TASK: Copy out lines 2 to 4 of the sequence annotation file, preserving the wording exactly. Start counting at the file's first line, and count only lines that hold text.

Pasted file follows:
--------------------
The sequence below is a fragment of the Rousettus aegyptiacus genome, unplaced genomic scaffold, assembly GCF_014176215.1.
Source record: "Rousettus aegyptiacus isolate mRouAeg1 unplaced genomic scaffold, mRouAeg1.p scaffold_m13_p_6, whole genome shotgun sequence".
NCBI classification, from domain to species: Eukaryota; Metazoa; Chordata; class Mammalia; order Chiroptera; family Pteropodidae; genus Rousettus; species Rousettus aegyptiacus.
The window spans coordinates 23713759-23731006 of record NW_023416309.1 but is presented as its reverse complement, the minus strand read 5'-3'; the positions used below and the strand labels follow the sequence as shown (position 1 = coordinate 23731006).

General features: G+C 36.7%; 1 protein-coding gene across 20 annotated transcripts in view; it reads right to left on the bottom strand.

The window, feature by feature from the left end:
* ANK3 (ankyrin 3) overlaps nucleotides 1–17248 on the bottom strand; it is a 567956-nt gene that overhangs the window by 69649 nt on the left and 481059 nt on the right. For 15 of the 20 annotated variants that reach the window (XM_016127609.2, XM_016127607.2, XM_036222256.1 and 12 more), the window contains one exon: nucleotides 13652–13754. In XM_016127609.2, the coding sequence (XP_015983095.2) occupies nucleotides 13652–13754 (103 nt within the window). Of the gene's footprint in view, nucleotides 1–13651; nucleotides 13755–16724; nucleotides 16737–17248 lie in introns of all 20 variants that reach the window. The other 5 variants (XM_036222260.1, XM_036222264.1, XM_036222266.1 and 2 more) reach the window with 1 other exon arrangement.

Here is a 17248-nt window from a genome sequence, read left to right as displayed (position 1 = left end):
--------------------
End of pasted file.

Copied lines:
Source record: "Rousettus aegyptiacus isolate mRouAeg1 unplaced genomic scaffold, mRouAeg1.p scaffold_m13_p_6, whole genome shotgun sequence".
NCBI classification, from domain to species: Eukaryota; Metazoa; Chordata; class Mammalia; order Chiroptera; family Pteropodidae; genus Rousettus; species Rousettus aegyptiacus.
The window spans coordinates 23713759-23731006 of record NW_023416309.1 but is presented as its reverse complement, the minus strand read 5'-3'; the positions used below and the strand labels follow the sequence as shown (position 1 = coordinate 23731006).